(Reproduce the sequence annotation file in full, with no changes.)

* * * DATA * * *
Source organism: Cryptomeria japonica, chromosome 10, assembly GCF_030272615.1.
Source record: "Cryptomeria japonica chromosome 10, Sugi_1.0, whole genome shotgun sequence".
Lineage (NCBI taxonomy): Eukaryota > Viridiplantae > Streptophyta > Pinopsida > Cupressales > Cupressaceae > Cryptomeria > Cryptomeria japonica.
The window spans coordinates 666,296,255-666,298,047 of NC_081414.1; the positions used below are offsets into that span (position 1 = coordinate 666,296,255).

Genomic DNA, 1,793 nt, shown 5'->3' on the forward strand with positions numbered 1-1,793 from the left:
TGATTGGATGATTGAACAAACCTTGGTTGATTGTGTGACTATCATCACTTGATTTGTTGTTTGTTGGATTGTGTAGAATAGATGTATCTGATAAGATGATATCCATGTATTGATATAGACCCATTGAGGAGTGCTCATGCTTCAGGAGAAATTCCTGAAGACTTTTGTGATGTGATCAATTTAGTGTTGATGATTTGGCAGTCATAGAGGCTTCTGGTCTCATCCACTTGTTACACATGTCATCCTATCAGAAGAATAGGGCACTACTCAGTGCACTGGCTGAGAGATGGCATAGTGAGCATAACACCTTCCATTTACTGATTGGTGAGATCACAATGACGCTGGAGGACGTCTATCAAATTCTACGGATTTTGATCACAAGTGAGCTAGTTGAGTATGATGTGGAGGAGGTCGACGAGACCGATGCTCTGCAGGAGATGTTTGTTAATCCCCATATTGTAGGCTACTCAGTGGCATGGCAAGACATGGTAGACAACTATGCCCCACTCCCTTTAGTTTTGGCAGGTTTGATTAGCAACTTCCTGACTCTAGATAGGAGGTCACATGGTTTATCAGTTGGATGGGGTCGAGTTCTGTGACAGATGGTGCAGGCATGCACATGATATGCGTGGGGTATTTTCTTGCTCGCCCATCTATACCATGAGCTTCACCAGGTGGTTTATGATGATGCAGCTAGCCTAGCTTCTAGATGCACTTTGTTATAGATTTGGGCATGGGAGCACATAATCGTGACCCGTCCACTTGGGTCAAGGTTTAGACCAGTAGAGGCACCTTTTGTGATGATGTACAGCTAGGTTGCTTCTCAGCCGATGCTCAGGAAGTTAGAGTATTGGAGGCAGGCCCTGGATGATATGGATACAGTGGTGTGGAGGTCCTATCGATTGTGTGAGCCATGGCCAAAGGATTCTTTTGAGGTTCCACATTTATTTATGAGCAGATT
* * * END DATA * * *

Source organism: Cryptomeria japonica, chromosome 10, assembly GCF_030272615.1.
Source record: "Cryptomeria japonica chromosome 10, Sugi_1.0, whole genome shotgun sequence".
Lineage (NCBI taxonomy): Eukaryota > Viridiplantae > Streptophyta > Pinopsida > Cupressales > Cupressaceae > Cryptomeria > Cryptomeria japonica.
The window spans coordinates 666,296,255-666,298,047 of NC_081414.1; the positions used below are offsets into that span (position 1 = coordinate 666,296,255).

Genomic DNA, 1,793 nt, shown 5'->3' on the forward strand with positions numbered 1-1,793 from the left:
TGATTGGATGATTGAACAAACCTTGGTTGATTGTGTGACTATCATCACTTGATTTGTTGTTTGTTGGATTGTGTAGAATAGATGTATCTGATAAGATGATATCCATGTATTGATATAGACCCATTGAGGAGTGCTCATGCTTCAGGAGAAATTCCTGAAGACTTTTGTGATGTGATCAATTTAGTGTTGATGATTTGGCAGTCATAGAGGCTTCTGGTCTCATCCACTTGTTACACATGTCATCCTATCAGAAGAATAGGGCACTACTCAGTGCACTGGCTGAGAGATGGCATAGTGAGCATAACACCTTCCATTTACTGATTGGTGAGATCACAATGACGCTGGAGGACGTCTATCAAATTCTACGGATTTTGATCACAAGTGAGCTAGTTGAGTATGATGTGGAGGAGGTCGACGAGACCGATGCTCTGCAGGAGATGTTTGTTAATCCCCATATTGTAGGCTACTCAGTGGCATGGCAAGACATGGTAGACAACTATGCCCCACTCCCTTTAGTTTTGGCAGGTTTGATTAGCAACTTCCTGACTCTAGATAGGAGGTCACATGGTTTATCAGTTGGATGGGGTCGAGTTCTGTGACAGATGGTGCAGGCATGCACATGATATGCGTGGGGTATTTTCTTGCTCGCCCATCTATACCATGAGCTTCACCAGGTGGTTTATGATGATGCAGCTAGCCTAGCTTCTAGATGCACTTTGTTATAGATTTGGGCATGGGAGCACATAATCGTGACCCGTCCACTTGGGTCAAGGTTTAGACCAGTAGAGGCACCTTTTGTGATGATGTACAGCTAGGTTGCTTCTCAGCCGATGCTCAGGAAGTTAGAGTATTGGAGGCAGGCCCTGGATGATATGGATACAGTGGTGTGGAGGTCCTATCGATTGTGTGAGCCATGGCCAAAGGATTCTTTTGAGGTTCCACATTTATTTATGAGCAGATT